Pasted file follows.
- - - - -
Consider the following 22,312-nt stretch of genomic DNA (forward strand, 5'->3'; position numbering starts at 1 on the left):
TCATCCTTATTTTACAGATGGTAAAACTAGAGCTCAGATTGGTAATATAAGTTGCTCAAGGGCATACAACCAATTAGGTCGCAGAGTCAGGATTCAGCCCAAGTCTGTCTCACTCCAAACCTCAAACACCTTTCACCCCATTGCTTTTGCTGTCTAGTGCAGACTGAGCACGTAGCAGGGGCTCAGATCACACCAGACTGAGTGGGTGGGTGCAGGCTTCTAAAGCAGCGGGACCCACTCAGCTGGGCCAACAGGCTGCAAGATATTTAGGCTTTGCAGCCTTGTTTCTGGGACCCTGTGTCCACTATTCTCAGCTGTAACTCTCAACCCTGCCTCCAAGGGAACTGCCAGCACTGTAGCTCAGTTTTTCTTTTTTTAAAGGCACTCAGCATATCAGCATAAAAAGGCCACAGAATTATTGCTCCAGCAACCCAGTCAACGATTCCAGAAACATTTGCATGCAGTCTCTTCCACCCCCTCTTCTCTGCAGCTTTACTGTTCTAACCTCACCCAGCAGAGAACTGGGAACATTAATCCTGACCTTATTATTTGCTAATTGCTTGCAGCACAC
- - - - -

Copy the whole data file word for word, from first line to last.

Consider the following 22,312-nt stretch of genomic DNA (forward strand, 5'->3'; position numbering starts at 1 on the left):
TCATCCTTATTTTACAGATGGTAAAACTAGAGCTCAGATTGGTAATATAAGTTGCTCAAGGGCATACAACCAATTAGGTCGCAGAGTCAGGATTCAGCCCAAGTCTGTCTCACTCCAAACCTCAAACACCTTTCACCCCATTGCTTTTGCTGTCTAGTGCAGACTGAGCACGTAGCAGGGGCTCAGATCACACCAGACTGAGTGGGTGGGTGCAGGCTTCTAAAGCAGCGGGACCCACTCAGCTGGGCCAACAGGCTGCAAGATATTTAGGCTTTGCAGCCTTGTTTCTGGGACCCTGTGTCCACTATTCTCAGCTGTAACTCTCAACCCTGCCTCCAAGGGAACTGCCAGCACTGTAGCTCAGTTTTTCTTTTTTTAAAGGCACTCAGCATATCAGCATAAAAAGGCCACAGAATTATTGCTCCAGCAACCCAGTCAACGATTCCAGAAACATTTGCATGCAGTCTCTTCCACCCCCTCTTCTCTGCAGCTTTACTGTTCTAACCTCACCCAGCAGAGAACTGGGAACATTAATCCTGACCTTATTATTTGCTAATTGCTTGCAGCACAC